The Evolution of HD Televisions
All our media playing devices and storage formats would be pointless without a TV worth connecting them to. Luckily, HDTVs look leaps and bounds better than the SDTVs of the 90s and early 2000s. Old cathode ray tube TVs were no competition for a movie screen; they were low resolution and couldn't display images at the frame rate of an HDTV or with the same color quality [source: Projector Central].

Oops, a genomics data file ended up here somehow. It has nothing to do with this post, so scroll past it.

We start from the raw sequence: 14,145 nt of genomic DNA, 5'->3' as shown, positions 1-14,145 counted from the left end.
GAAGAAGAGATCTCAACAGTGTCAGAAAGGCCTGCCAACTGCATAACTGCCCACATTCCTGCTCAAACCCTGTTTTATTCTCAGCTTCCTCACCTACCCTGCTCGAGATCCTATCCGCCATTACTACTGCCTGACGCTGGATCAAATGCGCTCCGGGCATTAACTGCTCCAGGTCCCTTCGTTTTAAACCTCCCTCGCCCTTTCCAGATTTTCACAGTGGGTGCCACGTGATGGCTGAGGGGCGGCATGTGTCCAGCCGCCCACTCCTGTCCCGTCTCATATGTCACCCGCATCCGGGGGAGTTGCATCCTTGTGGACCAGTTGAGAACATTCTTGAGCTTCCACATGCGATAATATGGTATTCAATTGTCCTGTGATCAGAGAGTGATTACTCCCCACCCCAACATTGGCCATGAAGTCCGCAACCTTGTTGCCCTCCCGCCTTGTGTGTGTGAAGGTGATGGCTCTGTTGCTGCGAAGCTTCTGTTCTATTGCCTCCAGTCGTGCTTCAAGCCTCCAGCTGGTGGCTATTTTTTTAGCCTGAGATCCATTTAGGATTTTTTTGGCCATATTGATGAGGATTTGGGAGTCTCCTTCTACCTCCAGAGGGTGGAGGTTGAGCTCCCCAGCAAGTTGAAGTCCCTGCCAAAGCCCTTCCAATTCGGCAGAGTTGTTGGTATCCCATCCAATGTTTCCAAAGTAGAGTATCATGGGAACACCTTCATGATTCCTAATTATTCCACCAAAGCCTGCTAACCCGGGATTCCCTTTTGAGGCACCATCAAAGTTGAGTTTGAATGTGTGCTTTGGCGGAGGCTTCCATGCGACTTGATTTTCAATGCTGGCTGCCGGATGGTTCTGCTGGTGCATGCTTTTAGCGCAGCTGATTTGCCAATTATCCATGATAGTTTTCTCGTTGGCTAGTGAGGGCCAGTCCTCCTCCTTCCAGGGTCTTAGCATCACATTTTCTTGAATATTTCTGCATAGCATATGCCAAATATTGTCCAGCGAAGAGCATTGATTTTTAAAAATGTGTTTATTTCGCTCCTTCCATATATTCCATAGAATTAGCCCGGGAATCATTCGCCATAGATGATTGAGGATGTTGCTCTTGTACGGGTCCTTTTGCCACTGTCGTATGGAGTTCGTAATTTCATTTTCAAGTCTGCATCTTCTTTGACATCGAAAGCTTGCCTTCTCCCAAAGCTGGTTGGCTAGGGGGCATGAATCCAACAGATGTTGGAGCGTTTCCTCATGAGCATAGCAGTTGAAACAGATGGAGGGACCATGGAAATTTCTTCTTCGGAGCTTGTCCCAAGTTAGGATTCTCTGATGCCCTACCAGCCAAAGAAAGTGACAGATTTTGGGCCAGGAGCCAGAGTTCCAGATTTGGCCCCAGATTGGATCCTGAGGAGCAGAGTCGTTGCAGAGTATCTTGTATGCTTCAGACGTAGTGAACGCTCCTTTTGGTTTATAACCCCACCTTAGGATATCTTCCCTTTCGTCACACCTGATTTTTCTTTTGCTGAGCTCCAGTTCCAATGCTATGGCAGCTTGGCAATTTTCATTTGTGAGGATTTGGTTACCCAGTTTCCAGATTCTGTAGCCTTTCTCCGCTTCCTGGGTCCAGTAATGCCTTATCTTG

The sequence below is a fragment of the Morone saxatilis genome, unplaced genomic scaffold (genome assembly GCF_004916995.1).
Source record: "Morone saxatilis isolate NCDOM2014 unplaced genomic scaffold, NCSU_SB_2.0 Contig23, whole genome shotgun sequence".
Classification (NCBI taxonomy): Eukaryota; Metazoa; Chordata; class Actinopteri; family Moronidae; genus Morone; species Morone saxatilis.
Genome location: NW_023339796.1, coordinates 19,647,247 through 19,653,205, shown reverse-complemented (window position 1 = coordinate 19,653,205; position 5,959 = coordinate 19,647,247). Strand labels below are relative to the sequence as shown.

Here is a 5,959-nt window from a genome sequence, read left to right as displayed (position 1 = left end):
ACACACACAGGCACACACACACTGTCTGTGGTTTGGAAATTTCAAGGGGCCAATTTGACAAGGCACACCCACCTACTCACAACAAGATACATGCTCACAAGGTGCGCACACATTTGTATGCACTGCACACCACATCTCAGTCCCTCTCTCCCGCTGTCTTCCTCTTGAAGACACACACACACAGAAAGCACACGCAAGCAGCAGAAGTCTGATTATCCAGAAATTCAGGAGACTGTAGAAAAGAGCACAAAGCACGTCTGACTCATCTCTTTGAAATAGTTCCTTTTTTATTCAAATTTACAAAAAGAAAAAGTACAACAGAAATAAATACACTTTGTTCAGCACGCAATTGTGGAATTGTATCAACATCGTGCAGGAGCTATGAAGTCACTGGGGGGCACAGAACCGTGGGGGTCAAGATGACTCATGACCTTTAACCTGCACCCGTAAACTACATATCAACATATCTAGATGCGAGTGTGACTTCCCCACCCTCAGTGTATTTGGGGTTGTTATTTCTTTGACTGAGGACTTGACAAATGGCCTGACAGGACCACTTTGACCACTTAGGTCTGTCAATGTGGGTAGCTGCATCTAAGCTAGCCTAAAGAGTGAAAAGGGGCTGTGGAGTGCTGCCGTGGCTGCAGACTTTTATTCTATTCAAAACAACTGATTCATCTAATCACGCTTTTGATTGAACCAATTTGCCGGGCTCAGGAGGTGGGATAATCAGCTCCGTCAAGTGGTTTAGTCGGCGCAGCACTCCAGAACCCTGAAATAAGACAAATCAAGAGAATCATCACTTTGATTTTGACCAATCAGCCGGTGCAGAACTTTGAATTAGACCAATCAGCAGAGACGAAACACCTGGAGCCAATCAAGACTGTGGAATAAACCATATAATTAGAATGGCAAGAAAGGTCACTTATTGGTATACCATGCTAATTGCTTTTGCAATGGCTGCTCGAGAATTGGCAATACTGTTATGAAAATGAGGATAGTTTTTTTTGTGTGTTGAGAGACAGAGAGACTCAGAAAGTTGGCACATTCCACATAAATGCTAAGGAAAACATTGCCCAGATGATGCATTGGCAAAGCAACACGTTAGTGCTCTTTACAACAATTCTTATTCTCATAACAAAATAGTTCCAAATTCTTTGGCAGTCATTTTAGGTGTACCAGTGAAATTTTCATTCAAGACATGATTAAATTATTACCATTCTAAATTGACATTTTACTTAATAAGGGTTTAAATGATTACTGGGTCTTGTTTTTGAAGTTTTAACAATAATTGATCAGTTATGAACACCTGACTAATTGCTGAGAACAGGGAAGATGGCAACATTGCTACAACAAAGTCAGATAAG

With HDTVs, watching a movie at home can look every bit as good as a theatrical showing -- and home HD projectors go that extra step by replicating the theatrical experience of watching a projected image on a silver screen. And here's the great thing about HDTV technology: As movie theaters charge more money for tickets every single year, TVs get cheaper. In 2006, I bought a 26-inch 720p Samsung LCD for $1000. Today a larger, better 40-inch 1080p Samsung sells for less than $900 [source: Amazon]. While cutting-edge TVs are still expensive, the passage of time will continue to drive prices down while picture quality and design improves. In 2000, the average TV was primarily a boxy hunk of plastic. In 2011, we can buy LED-backlit TVs 55-inches across and barely more than an inch thick [source: Samsung]!